Iowa City, IA – U.S. Navy veteran David Miller said that when he checked into the Veterans Affairs Medical Center in Iowa City, he didn’t realize he would get a hard sell for Christian fundamentalism along with treatment for his kidney stones.
David Miller, right, an Orthodox Jew, says he was repeatedly proselytized by hospital chaplains at the Veterans Affairs Medical Center in Iowa City. At left is Michael Weinstein of the Military Religious Freedom Foundation, who is planning a lawsuit.
Miller, 46, an Orthodox Jew, said he was repeatedly proselytized by hospital chaplains and staff in attempts to convert him to Christianity during three hospitalizations over the past two years.
He said he went hungry each time because the hospital wouldn’t serve him kosher food, and the staff refused to contact his rabbi, who could have brought him something to eat.
Miller, an Iowa City resident and former petty officer third class who spent four years in the Navy, outlined his complaints at a news conference in Des Moines on Thursday. The event was sponsored by the Military Religious Freedom Foundation, an activist group based in Albuquerque, N.M.
He described the Iowa City facility as an institution permeated by government sponsorship of fundamentalist Christianity and unconstitutional discrimination against Jews.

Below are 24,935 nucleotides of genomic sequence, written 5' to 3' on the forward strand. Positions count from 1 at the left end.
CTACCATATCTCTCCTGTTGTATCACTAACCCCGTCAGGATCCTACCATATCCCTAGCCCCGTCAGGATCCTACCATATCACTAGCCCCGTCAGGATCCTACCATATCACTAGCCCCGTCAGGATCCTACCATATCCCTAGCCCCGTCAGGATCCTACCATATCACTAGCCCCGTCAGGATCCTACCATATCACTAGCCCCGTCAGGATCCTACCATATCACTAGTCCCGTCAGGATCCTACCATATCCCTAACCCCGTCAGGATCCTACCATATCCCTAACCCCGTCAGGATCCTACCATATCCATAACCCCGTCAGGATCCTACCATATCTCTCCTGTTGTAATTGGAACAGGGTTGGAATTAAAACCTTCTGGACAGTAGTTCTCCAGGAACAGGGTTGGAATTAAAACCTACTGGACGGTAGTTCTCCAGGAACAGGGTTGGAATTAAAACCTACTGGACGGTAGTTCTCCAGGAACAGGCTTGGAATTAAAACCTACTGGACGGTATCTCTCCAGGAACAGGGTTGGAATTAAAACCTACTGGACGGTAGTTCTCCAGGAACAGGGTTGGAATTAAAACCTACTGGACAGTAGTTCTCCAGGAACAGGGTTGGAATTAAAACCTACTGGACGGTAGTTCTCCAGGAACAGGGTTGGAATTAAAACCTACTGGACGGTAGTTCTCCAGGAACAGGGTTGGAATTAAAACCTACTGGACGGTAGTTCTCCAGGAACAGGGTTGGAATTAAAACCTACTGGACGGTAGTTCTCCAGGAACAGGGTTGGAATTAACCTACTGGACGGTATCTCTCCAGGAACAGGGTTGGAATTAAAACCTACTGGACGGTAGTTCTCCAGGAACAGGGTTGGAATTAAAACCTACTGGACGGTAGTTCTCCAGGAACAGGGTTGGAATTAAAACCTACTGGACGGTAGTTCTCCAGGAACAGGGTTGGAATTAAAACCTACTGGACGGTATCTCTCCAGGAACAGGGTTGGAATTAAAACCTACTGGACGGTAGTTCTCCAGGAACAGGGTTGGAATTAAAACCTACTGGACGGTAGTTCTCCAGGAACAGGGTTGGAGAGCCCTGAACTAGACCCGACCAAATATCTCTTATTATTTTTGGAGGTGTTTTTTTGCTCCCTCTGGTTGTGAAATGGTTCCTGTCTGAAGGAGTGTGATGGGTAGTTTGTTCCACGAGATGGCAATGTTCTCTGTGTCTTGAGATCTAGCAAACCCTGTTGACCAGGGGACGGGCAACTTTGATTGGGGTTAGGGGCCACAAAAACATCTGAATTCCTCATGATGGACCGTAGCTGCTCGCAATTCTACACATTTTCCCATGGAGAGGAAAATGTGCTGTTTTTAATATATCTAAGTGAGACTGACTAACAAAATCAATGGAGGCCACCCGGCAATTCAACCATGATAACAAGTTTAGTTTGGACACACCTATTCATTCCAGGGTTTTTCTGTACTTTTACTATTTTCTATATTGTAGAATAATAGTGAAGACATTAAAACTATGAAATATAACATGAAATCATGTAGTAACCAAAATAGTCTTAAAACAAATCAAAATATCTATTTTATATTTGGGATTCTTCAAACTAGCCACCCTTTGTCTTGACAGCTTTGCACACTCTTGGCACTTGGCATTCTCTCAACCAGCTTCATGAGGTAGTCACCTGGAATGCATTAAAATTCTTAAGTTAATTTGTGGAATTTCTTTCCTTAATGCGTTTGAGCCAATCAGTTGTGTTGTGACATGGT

Miller has been classified as 100 percent disabled because of chronic painful problems with kidney stones, and he has repeatedly visited the center as a patient and outpatient.
The hospital’s chaplains and staff, Miller said, have the attitude that you either accept Jesus Christ as your personal savior and you are saved, or you are damned.
He said he has tried to resolve the problems with the hospital’s administration without success.
Kirt Sickels, a spokesman for the Veterans Affairs Medical Center in Iowa City, said the facility’s administrators take Miller’s allegations seriously.
“We will look into these concerns that Mr. Miller is talking about. The Iowa City VA respects the rights to religious beliefs for every patient. If they have a request for any kind of religious needs, we try to accommodate whatever those needs or beliefs might be.”
Kosher meals are available to Jewish VA patients in Iowa City, Sickels said.